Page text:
Engineered timber is manufactured by layering timber boards, veneers, fibres, or chips and binding them all together using heat and pressure and/ or special adhesives. It is designed to maximise the natural strength, uniformity and straightness of the timber and comes in a range of different types which may be used as joists, beams or rafters. These types include parallel strand lumber (PSL), laminated strand lumber (LSL), glued laminated timber (Glulam) and laminated veneer lumber (LVL). The first two are available but do not have common standards for production and are not included in British Standards or Eurocodes, so their use could prove difficult in gaining building control approval. It is the last two that we would normally encounter in the UK and Ireland.

Glulam is the shortened name for glued laminated timber and is made by finger-jointing planed timber boards lengthwise and then glueing them together in layers to make long large-sized sections. It is generally chosen for its excellent load-carrying ability and aesthetics and can be made in curved shapes, with concealed connections. This is the type of engineered timber that you will often see as exposed roof beams and support posts in larger open plan buildings.

LVL manufacture begins with debarking logs, conditioning them in hot water and then slicing the timber into the thin strips or veneers of no more than 3mm thick. The strips are scanned for defects, dried to a moisture content of between 8 to 10 per cent and oriented in the same direction. They are then coated with an adhesive and heated under pressure and cut to the required sizes.

Although each comes in different strength grades, LVL is typically stronger and cheaper than Glulam but doesn’t look as good, so tends to be used in structural situations where appearance is not such a critical factor.

Timber quality and strength

The two most commonly available softwood grades for general use structural timber are C16 and C24, with TR26 being supplied for trussed rafters.

Hardwoods are given D numbers from D18 to D70. These are all strength grades, but to be technically correct, the grading of species such as Spruce and Larch in the UK and Ireland tends to be governed by

All structural timber should be properly marked with a stamp that shows the supplier’s licence number, the machine number, timber species, chain of custody (CoC) number, the standard number (i.e. BS or
EN) the strength grade and the certification body (e.g. BM Trada) and its quality mark (i.e. Q mark).

Other logos on the stamp should include the supplier’s company name or logo and KD to show that it has been kiln dried.

All timber used in construction projects should be sustainably sourced from forests where more timber is grown than is harvested and should all carry a PEFC logo (Programme for the Endorsement of Forest Certification) or an FSC logo (Forest Stewardship Council Certification).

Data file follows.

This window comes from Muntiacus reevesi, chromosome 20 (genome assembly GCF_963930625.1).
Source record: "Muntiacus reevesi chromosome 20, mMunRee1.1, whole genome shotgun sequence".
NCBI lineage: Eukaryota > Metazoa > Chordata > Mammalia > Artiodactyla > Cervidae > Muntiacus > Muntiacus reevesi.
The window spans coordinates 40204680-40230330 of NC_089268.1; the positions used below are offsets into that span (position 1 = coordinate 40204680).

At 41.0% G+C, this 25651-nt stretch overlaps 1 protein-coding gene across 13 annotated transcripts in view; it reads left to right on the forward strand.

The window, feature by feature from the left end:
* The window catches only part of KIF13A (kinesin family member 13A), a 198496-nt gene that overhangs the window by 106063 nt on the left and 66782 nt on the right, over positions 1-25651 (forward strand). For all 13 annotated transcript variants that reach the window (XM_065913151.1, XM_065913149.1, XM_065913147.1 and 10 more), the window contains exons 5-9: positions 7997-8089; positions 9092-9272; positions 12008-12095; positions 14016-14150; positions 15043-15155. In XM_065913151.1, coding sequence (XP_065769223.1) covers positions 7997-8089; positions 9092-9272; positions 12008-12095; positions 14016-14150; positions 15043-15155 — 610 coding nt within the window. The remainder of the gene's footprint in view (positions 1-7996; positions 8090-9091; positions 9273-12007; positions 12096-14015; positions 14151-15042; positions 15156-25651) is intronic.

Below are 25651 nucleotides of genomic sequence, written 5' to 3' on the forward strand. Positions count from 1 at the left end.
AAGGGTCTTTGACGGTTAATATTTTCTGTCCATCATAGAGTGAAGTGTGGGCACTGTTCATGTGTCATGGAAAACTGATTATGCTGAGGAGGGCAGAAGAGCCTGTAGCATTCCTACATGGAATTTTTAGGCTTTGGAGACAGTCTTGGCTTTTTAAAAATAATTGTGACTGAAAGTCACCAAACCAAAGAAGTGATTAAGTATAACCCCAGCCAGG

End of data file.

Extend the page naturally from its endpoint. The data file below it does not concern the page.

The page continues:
Timber marked DRY is graded at a maximum moisture content of 20 per cent and should be transported, stored and installed in the building in a manner that does not allow this moisture content to be exceeded.

Although a moisture content of 20 per cent or less is permissible for internal use, timber joists used in
intermediate floors for instance, can dry to around 12 per cent moisture content, so expect progressive shrinkage as the timber dries over time.

Sometimes a lack of knowledge sees timber being cut lengthwise from a specific grade such as C24 to provide two or more smaller section sizes. This procedure will not necessarily result in two or more smaller section sizes of C24.

More alarmingly, we occasionally hear of ungraded timber being unofficially stamped to make up a shortfall in available graded timber. This practice is harder to control, but you should be aware that if it looks like it is poor quality, then it probably is.

Warning indicators would include wet timber, a higher than expected number of irregularities such as holes, notches, knots, wane (an uneven edge caused by a residue of bark), a discontinuous or sloping grain and maybe splits or shakes (the splitting of the wood fibres along the grain).

Given the cost of timber nowadays and the safety implications of using an inferior quality, it is imperative that not only is all timber obtained from a reputable supplier, but that you check it before it is used.

If you don’t know enough about grade marking, a reliable reference source such as the Timber Development UK (TDUK) website is a good place to start learning. Easier still, if you have employed your designer to act as the independent certifier for the project, he or she can check it for you.

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Leslie O'Donnell

Written by Leslie O'Donnell

Les O’Donnell is a Chartered Architectural Technologist and structural engineer with over 30 years’ experience designing and supervising the construction of new builds. His practice, Landmark Designs, is based in Co Tyrone. All of the information contained in the guide is for information purposes only; professional guidance must be sought for your own specific project.